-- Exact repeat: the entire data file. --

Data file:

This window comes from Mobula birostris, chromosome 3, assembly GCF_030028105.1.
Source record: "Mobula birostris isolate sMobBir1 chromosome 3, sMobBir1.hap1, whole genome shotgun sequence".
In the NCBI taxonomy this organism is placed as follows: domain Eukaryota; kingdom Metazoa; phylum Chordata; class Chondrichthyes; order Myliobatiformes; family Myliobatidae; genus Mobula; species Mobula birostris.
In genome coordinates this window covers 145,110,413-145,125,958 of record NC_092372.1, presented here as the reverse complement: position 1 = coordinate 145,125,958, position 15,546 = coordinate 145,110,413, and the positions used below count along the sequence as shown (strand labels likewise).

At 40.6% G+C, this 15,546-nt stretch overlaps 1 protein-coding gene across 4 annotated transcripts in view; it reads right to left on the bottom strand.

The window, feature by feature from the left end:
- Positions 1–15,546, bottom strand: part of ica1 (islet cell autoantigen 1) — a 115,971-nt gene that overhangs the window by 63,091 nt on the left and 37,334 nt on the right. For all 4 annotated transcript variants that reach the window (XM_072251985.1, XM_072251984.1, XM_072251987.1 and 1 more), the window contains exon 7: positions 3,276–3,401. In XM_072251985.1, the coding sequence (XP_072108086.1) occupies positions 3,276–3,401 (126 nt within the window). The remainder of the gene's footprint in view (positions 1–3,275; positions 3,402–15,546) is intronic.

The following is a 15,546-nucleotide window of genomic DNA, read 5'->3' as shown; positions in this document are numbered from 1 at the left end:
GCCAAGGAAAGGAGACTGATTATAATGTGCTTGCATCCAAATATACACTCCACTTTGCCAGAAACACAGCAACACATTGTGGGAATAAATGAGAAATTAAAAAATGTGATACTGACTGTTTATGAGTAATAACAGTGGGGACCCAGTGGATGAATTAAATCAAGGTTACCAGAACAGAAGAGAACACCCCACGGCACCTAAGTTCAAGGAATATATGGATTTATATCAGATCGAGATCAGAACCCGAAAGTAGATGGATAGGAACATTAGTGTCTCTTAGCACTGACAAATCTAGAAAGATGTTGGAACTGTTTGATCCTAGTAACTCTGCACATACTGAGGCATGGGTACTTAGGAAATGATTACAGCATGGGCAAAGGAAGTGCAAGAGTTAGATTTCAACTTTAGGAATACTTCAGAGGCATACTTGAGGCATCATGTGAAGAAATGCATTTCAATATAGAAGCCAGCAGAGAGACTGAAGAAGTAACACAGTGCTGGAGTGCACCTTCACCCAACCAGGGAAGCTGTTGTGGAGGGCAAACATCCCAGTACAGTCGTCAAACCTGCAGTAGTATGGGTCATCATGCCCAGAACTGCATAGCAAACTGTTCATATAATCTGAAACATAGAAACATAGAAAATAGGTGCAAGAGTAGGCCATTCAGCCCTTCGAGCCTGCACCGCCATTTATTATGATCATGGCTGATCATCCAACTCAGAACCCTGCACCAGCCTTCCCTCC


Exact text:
This window comes from Mobula birostris, chromosome 3, assembly GCF_030028105.1.
Source record: "Mobula birostris isolate sMobBir1 chromosome 3, sMobBir1.hap1, whole genome shotgun sequence".
In the NCBI taxonomy this organism is placed as follows: domain Eukaryota; kingdom Metazoa; phylum Chordata; class Chondrichthyes; order Myliobatiformes; family Myliobatidae; genus Mobula; species Mobula birostris.
In genome coordinates this window covers 145,110,413-145,125,958 of record NC_092372.1, presented here as the reverse complement: position 1 = coordinate 145,125,958, position 15,546 = coordinate 145,110,413, and the positions used below count along the sequence as shown (strand labels likewise).

At 40.6% G+C, this 15,546-nt stretch overlaps 1 protein-coding gene across 4 annotated transcripts in view; it reads right to left on the bottom strand.

The window, feature by feature from the left end:
- Positions 1–15,546, bottom strand: part of ica1 (islet cell autoantigen 1) — a 115,971-nt gene that overhangs the window by 63,091 nt on the left and 37,334 nt on the right. For all 4 annotated transcript variants that reach the window (XM_072251985.1, XM_072251984.1, XM_072251987.1 and 1 more), the window contains exon 7: positions 3,276–3,401. In XM_072251985.1, the coding sequence (XP_072108086.1) occupies positions 3,276–3,401 (126 nt within the window). The remainder of the gene's footprint in view (positions 1–3,275; positions 3,402–15,546) is intronic.

The following is a 15,546-nucleotide window of genomic DNA, read 5'->3' as shown; positions in this document are numbered from 1 at the left end:
GCCAAGGAAAGGAGACTGATTATAATGTGCTTGCATCCAAATATACACTCCACTTTGCCAGAAACACAGCAACACATTGTGGGAATAAATGAGAAATTAAAAAATGTGATACTGACTGTTTATGAGTAATAACAGTGGGGACCCAGTGGATGAATTAAATCAAGGTTACCAGAACAGAAGAGAACACCCCACGGCACCTAAGTTCAAGGAATATATGGATTTATATCAGATCGAGATCAGAACCCGAAAGTAGATGGATAGGAACATTAGTGTCTCTTAGCACTGACAAATCTAGAAAGATGTTGGAACTGTTTGATCCTAGTAACTCTGCACATACTGAGGCATGGGTACTTAGGAAATGATTACAGCATGGGCAAAGGAAGTGCAAGAGTTAGATTTCAACTTTAGGAATACTTCAGAGGCATACTTGAGGCATCATGTGAAGAAATGCATTTCAATATAGAAGCCAGCAGAGAGACTGAAGAAGTAACACAGTGCTGGAGTGCACCTTCACCCAACCAGGGAAGCTGTTGTGGAGGGCAAACATCCCAGTACAGTCGTCAAACCTGCAGTAGTATGGGTCATCATGCCCAGAACTGCATAGCAAACTGTTCATATAATCTGAAACATAGAAACATAGAAAATAGGTGCAAGAGTAGGCCATTCAGCCCTTCGAGCCTGCACCGCCATTTATTATGATCATGGCTGATCATCCAACTCAGAACCCTGCACCAGCCTTCCCTCC